4. The source of every crime is some defect of the understanding, or some error in reasoning, or some sudden force of the passions. Defect in the understanding is ignorance; in reasoning, erroneous opinion. Again, ignorance is of three sorts; of the law, and of the sovereign, and of the penalty. Ignorance of the law of nature excuseth no man, because every man that hath attained to the use of reason is supposed to know he ought not to do to another what he would not have done to himself. Therefore into what place soever a man shall come, if he do anything contrary to that law, it is a crime. If a man come from the Indies hither, and persuade men here to receive a new religion, or teach them anything that tendeth to disobedience of the laws of this country, though he be never so well persuaded of the truth of what he teacheth, he commits a crime, and may be justly punished for the same, not only because his doctrine is false, but also because he does that which he would not approve in another; namely, that coming from hence, he should endeavour to alter the religion there. But ignorance of the civil law shall excuse a man in a strange country till it be declared to him, because till then no civil law is binding.

5. In the like manner, if the civil law of a man's own country be not so sufficiently declared as he may know it if he will; nor the action against the law of nature; the ignorance is a good excuse: in other cases ignorance of the civil law excuseth not.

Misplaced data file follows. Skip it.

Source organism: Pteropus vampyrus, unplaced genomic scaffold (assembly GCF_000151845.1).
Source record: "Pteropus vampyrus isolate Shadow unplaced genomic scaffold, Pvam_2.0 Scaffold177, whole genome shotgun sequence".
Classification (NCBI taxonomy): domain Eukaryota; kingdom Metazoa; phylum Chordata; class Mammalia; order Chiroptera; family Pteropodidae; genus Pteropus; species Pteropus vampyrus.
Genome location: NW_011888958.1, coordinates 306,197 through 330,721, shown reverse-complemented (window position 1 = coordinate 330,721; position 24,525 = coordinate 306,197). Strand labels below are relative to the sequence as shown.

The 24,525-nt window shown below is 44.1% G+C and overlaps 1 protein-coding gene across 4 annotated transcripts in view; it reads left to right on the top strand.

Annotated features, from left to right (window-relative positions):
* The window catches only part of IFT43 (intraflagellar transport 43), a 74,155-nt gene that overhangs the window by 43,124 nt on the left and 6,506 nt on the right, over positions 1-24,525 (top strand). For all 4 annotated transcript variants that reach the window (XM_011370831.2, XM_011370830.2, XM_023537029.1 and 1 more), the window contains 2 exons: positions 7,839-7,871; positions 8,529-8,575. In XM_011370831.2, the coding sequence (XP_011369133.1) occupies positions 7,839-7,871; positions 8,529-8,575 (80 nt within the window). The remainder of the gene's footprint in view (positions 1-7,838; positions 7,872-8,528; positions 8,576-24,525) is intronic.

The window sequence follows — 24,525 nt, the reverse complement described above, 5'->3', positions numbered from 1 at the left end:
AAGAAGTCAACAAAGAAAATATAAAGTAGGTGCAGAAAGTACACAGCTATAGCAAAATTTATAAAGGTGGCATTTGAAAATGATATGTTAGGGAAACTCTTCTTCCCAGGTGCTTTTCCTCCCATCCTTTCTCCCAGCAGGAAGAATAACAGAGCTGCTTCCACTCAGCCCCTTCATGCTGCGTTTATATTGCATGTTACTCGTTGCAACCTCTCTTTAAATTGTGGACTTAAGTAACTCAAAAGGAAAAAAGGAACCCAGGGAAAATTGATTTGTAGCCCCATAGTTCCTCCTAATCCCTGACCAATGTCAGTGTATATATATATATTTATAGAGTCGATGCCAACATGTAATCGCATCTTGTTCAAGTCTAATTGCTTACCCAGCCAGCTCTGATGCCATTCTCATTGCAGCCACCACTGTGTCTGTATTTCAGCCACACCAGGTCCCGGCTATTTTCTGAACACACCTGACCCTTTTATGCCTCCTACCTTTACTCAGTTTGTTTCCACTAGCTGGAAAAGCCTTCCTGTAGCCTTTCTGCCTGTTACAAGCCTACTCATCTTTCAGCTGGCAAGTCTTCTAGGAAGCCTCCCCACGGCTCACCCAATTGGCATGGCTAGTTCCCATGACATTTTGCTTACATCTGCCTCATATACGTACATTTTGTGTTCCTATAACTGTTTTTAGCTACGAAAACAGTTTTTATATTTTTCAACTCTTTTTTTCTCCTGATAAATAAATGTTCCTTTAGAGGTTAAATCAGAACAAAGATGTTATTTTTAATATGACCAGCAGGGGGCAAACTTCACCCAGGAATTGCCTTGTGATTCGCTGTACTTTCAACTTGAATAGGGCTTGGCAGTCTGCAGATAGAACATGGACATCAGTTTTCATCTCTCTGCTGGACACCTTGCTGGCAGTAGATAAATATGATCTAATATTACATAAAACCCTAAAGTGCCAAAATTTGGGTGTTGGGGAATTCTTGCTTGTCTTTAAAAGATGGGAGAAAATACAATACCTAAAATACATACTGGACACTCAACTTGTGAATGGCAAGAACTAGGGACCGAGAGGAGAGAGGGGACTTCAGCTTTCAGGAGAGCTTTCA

6. Ignorance of the sovereign power the place of a man's ordinary residence excuseth him not, because he ought to take notice of the power by which he hath been protected there.

7. Ignorance of the penalty, where the law is declared, excuseth no man: for in breaking the law, which without a fear of penalty to follow were not a law, but vain words, he undergoeth the penalty, though he know not what it is; because whosoever voluntarily doth any action, accepteth all the known consequences of it; but punishment is a known consequence of the violation of the laws in every Commonwealth; which punishment, if it be determined already by the law, he is subject to that; if not, then is he subject to arbitrary punishment. For it is reason that he which does injury, without other limitation than that of his own will, should suffer punishment without other limitation than that of his will whose law is thereby violated.

8. But when a penalty is either annexed to the crime in the law itself, or hath been usually inflicted in the like cases, there the delinquent is excused from a greater penalty. For the punishment foreknown, if not great enough to deter men from the action, is an invitement to it: because when men compare the benefit of their injustice with the harm of their punishment, by necessity of nature they choose that which appeareth best for themselves: and therefore when they are punished more than the law had formerly determined, or more than others were punished for the same crime, it is the law that tempted and deceiveth them.

9. No law made after a fact done can make it a crime: because if the fact be against the law of nature, the law was before the fact; and a positive law cannot be taken notice of before it be made, and therefore cannot be obligatory. But when the law that forbiddeth a fact is made before the fact be done, yet he that doth the fact is liable to the penalty ordained after, in case no lesser penalty were made known before, neither by writing nor by example, for the reason immediately before alleged.